Editorial: Worthy of being called American heroes

Members of the Louisiana National Guard

have proved themselves to be worthy of being called American heroes.

Family, friends

and Gov. Bobby Jindal last week said their final farewells to one

of them, Specialist Chris Drake of Tickfaw, the 41st member

of the state National Guard to make the supreme sacrifice during

the wars in Iraq and Afghanistan.

“To our children, to our young ones, we

live in a culture that honors people for being famous,” Jindal said.

“We look up to

people who are famous just because they are famous. I want to

encourage you to use Chris as an example, as a role model, as

a hero for you.”

The Advocate said the hundreds of people who gathered to celebrate Drake’s life were told not to mourn, but to celebrate his

life and accomplishments.

“We are not here for ourselves,” said

Capt. Page Brooks, a chaplain with the state National Guard. “We are

here to honor Christopher

and the sacrifice that he has made for his community, for his

family, for the state of Louisiana, for his country.”

Drake was killed when his vehicle was hit by a rocket-propelled grenade on May 26. The Times-Picayune said he is the third

Louisiana National Guard soldier to die in Afghanistan.

The newspaper said during the last 12 years of war the conflict in Iraq has “proved to be far deadlier to the Louisiana National

Guard, accounting for 85 percent (35) of its dead.”

The death toll in the Iraq war is

higher because more National Guard troops were mobilized for that

conflict. The Times-Picayune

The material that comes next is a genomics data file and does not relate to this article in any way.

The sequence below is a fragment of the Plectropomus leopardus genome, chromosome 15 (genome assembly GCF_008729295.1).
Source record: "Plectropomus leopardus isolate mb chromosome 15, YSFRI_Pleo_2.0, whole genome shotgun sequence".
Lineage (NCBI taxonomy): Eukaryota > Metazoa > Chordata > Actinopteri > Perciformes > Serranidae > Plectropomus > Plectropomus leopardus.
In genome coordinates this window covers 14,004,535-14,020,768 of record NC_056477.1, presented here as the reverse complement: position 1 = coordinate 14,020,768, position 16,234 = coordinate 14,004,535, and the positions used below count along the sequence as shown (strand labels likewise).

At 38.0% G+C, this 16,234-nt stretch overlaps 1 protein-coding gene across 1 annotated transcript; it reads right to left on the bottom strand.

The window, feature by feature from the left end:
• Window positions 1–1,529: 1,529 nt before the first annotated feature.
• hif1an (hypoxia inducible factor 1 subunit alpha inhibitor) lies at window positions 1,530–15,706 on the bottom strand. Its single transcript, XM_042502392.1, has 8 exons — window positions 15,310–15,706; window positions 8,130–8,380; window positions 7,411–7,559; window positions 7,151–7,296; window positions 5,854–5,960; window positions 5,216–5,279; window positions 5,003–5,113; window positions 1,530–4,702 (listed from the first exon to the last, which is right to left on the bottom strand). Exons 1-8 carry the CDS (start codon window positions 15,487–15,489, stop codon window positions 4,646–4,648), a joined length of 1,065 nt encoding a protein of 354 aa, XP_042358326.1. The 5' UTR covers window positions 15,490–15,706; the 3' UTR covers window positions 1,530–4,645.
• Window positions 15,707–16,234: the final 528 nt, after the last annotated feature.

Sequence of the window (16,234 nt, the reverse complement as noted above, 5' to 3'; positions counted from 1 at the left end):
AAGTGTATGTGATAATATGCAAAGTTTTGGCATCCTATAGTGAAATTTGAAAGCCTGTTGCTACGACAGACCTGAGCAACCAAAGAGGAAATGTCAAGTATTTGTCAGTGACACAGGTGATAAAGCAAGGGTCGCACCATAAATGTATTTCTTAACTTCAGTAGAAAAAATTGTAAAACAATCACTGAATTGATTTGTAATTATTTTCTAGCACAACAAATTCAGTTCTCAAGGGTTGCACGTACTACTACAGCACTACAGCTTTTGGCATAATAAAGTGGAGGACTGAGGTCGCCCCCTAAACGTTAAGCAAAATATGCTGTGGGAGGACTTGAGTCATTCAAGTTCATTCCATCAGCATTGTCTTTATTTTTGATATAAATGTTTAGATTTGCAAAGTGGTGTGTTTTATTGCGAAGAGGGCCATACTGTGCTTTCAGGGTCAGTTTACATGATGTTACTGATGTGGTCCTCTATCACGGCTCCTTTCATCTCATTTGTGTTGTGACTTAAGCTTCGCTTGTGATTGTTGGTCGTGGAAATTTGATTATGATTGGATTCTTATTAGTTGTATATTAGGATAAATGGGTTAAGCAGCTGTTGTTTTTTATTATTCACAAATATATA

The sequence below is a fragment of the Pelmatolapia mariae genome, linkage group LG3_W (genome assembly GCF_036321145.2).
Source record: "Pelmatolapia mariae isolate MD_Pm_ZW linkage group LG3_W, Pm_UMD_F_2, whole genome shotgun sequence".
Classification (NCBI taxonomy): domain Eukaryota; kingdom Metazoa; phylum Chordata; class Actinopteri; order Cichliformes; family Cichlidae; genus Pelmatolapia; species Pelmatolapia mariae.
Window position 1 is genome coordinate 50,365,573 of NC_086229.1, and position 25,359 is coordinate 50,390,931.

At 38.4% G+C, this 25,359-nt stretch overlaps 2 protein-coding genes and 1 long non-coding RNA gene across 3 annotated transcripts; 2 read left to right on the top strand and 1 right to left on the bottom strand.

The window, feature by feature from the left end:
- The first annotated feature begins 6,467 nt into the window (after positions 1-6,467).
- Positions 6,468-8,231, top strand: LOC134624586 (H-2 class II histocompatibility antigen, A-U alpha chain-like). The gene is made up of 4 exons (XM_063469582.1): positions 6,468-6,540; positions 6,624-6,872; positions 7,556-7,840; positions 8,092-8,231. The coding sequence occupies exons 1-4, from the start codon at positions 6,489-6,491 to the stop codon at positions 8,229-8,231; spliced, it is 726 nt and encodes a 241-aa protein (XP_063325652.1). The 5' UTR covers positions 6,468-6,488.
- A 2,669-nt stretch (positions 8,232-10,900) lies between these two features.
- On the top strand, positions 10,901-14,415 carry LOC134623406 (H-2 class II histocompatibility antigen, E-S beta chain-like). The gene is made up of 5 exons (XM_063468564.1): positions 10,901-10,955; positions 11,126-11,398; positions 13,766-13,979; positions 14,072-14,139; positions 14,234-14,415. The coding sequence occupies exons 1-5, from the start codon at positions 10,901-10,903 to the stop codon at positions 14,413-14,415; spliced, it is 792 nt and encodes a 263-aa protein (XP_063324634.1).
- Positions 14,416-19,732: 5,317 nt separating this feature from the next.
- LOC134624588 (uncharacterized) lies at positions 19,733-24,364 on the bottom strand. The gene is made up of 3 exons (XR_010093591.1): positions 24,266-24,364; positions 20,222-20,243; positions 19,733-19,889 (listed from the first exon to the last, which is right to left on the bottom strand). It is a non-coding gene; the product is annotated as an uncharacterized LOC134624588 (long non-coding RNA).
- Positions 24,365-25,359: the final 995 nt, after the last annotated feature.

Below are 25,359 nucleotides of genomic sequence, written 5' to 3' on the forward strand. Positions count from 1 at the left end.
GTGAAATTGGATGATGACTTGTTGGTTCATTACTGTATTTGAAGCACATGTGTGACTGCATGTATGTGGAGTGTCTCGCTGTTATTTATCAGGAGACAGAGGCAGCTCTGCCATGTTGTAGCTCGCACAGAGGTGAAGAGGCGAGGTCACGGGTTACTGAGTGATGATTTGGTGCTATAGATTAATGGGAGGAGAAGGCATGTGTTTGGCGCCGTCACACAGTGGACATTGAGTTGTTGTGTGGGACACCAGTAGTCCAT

said of the 41 Guard casualties, 30 of those troops were assigned

to the 256th Infantry Brigade Combat Team, a unit that was

deployed twice to Iraq. Late 2004 through late 2005 is described

as one of the deadlier periods for U.S. troops in Iraq.

Six Louisiana soldiers died Jan. 6, 2005, in what the newspaper said was the largest single-day loss for the state since the

Korean War.

Louisiana’s overall military death toll in the two wars is 135. That number includes soldiers, sailors, airmen and Marines

who have died since Sept. 11, 2001.

In Iraq, the U.S. lost 4,486 service members between the March 2003 invasion and last year, The Times-Picayune said. The U.S.

death toll in Afghanistan since 2001 totals 2,235. The death toll this year is 61, and 22 of them died in May.

One death is one too many, and many Americans look forward to the day when all of the troops will either be home or in safe

surroundings wherever they are stationed. Meanwhile, we must never forget the sacrifices like those made by Drake and the

others. They volunteered so that the rest of us could use feel safer in a world that will never be totally secure as long

as the war on terror continues.

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This editorial was written by a member of the American Press Editorial Board. Its content reflects the collaborative opinion of the Board, whose members include Bobby Dower, Jim Beam, Crystal Stevenson and Donna Price.